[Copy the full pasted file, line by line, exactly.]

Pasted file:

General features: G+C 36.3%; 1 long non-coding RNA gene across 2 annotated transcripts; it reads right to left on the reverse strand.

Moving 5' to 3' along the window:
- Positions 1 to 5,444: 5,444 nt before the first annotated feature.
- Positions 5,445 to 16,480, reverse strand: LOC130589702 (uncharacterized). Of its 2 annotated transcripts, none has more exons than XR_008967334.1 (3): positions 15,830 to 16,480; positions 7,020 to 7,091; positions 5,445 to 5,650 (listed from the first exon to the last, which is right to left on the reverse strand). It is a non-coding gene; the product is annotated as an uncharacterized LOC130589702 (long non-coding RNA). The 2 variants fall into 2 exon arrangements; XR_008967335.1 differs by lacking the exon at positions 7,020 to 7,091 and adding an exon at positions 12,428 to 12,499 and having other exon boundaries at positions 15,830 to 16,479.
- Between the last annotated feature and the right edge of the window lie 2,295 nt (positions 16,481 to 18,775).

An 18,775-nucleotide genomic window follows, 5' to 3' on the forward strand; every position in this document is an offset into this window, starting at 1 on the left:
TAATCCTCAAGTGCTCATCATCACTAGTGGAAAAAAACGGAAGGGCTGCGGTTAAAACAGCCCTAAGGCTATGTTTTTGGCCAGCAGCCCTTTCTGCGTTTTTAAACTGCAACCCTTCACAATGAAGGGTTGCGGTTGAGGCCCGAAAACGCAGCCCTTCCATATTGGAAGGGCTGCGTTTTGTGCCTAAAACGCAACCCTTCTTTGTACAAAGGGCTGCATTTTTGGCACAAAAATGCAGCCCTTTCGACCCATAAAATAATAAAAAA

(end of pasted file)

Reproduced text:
General features: G+C 36.3%; 1 long non-coding RNA gene across 2 annotated transcripts; it reads right to left on the reverse strand.

Moving 5' to 3' along the window:
- Positions 1 to 5,444: 5,444 nt before the first annotated feature.
- Positions 5,445 to 16,480, reverse strand: LOC130589702 (uncharacterized). Of its 2 annotated transcripts, none has more exons than XR_008967334.1 (3): positions 15,830 to 16,480; positions 7,020 to 7,091; positions 5,445 to 5,650 (listed from the first exon to the last, which is right to left on the reverse strand). It is a non-coding gene; the product is annotated as an uncharacterized LOC130589702 (long non-coding RNA). The 2 variants fall into 2 exon arrangements; XR_008967335.1 differs by lacking the exon at positions 7,020 to 7,091 and adding an exon at positions 12,428 to 12,499 and having other exon boundaries at positions 15,830 to 16,479.
- Between the last annotated feature and the right edge of the window lie 2,295 nt (positions 16,481 to 18,775).

An 18,775-nucleotide genomic window follows, 5' to 3' on the forward strand; every position in this document is an offset into this window, starting at 1 on the left:
TAATCCTCAAGTGCTCATCATCACTAGTGGAAAAAAACGGAAGGGCTGCGGTTAAAACAGCCCTAAGGCTATGTTTTTGGCCAGCAGCCCTTTCTGCGTTTTTAAACTGCAACCCTTCACAATGAAGGGTTGCGGTTGAGGCCCGAAAACGCAGCCCTTCCATATTGGAAGGGCTGCGTTTTGTGCCTAAAACGCAACCCTTCTTTGTACAAAGGGCTGCATTTTTGGCACAAAAATGCAGCCCTTTCGACCCATAAAATAATAAAAAA